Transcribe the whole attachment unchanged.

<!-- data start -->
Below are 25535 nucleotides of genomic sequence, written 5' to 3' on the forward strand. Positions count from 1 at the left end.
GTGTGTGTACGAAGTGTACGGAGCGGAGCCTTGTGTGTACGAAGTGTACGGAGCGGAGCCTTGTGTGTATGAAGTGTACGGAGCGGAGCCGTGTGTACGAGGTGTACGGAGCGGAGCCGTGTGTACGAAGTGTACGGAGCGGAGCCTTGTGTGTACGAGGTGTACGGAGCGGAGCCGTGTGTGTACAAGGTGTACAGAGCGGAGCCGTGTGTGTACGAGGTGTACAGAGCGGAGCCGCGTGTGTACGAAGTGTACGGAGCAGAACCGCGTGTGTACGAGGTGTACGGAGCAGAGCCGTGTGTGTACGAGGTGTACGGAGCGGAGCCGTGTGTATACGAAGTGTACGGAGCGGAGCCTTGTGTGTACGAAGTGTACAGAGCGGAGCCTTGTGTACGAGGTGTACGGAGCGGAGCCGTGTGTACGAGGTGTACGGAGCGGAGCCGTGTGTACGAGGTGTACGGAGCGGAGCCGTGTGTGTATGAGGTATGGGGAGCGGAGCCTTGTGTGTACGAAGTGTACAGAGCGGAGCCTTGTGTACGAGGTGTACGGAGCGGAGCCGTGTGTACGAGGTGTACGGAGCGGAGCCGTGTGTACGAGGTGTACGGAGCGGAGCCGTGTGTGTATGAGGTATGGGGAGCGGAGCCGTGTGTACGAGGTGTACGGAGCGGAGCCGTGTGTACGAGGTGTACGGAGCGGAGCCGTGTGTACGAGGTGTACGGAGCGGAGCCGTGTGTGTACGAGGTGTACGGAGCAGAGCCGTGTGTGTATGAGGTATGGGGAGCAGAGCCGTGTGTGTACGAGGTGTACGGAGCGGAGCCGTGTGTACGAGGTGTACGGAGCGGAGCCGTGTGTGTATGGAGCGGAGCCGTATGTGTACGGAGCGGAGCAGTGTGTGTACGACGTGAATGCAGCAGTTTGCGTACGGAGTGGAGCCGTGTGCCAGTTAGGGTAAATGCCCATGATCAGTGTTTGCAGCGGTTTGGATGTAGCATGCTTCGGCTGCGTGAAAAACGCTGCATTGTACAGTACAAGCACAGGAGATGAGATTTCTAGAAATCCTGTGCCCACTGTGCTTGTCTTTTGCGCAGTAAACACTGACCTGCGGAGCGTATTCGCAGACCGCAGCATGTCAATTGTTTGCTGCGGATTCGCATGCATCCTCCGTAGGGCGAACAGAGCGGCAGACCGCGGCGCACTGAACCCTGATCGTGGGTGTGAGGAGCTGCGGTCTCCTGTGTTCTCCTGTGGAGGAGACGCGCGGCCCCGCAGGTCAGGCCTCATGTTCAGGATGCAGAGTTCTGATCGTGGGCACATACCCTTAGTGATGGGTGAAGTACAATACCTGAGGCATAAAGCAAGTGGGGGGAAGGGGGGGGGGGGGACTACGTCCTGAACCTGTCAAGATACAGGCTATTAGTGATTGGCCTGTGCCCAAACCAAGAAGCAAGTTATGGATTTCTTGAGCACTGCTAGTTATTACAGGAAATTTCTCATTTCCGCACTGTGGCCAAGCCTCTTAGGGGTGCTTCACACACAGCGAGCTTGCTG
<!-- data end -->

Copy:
Below are 25535 nucleotides of genomic sequence, written 5' to 3' on the forward strand. Positions count from 1 at the left end.
GTGTGTGTACGAAGTGTACGGAGCGGAGCCTTGTGTGTACGAAGTGTACGGAGCGGAGCCTTGTGTGTATGAAGTGTACGGAGCGGAGCCGTGTGTACGAGGTGTACGGAGCGGAGCCGTGTGTACGAAGTGTACGGAGCGGAGCCTTGTGTGTACGAGGTGTACGGAGCGGAGCCGTGTGTGTACAAGGTGTACAGAGCGGAGCCGTGTGTGTACGAGGTGTACAGAGCGGAGCCGCGTGTGTACGAAGTGTACGGAGCAGAACCGCGTGTGTACGAGGTGTACGGAGCAGAGCCGTGTGTGTACGAGGTGTACGGAGCGGAGCCGTGTGTATACGAAGTGTACGGAGCGGAGCCTTGTGTGTACGAAGTGTACAGAGCGGAGCCTTGTGTACGAGGTGTACGGAGCGGAGCCGTGTGTACGAGGTGTACGGAGCGGAGCCGTGTGTACGAGGTGTACGGAGCGGAGCCGTGTGTGTATGAGGTATGGGGAGCGGAGCCTTGTGTGTACGAAGTGTACAGAGCGGAGCCTTGTGTACGAGGTGTACGGAGCGGAGCCGTGTGTACGAGGTGTACGGAGCGGAGCCGTGTGTACGAGGTGTACGGAGCGGAGCCGTGTGTGTATGAGGTATGGGGAGCGGAGCCGTGTGTACGAGGTGTACGGAGCGGAGCCGTGTGTACGAGGTGTACGGAGCGGAGCCGTGTGTACGAGGTGTACGGAGCGGAGCCGTGTGTGTACGAGGTGTACGGAGCAGAGCCGTGTGTGTATGAGGTATGGGGAGCAGAGCCGTGTGTGTACGAGGTGTACGGAGCGGAGCCGTGTGTACGAGGTGTACGGAGCGGAGCCGTGTGTGTATGGAGCGGAGCCGTATGTGTACGGAGCGGAGCAGTGTGTGTACGACGTGAATGCAGCAGTTTGCGTACGGAGTGGAGCCGTGTGCCAGTTAGGGTAAATGCCCATGATCAGTGTTTGCAGCGGTTTGGATGTAGCATGCTTCGGCTGCGTGAAAAACGCTGCATTGTACAGTACAAGCACAGGAGATGAGATTTCTAGAAATCCTGTGCCCACTGTGCTTGTCTTTTGCGCAGTAAACACTGACCTGCGGAGCGTATTCGCAGACCGCAGCATGTCAATTGTTTGCTGCGGATTCGCATGCATCCTCCGTAGGGCGAACAGAGCGGCAGACCGCGGCGCACTGAACCCTGATCGTGGGTGTGAGGAGCTGCGGTCTCCTGTGTTCTCCTGTGGAGGAGACGCGCGGCCCCGCAGGTCAGGCCTCATGTTCAGGATGCAGAGTTCTGATCGTGGGCACATACCCTTAGTGATGGGTGAAGTACAATACCTGAGGCATAAAGCAAGTGGGGGGAAGGGGGGGGGGGGGACTACGTCCTGAACCTGTCAAGATACAGGCTATTAGTGATTGGCCTGTGCCCAAACCAAGAAGCAAGTTATGGATTTCTTGAGCACTGCTAGTTATTACAGGAAATTTCTCATTTCCGCACTGTGGCCAAGCCTCTTAGGGGTGCTTCACACACAGCGAGCTTGCTG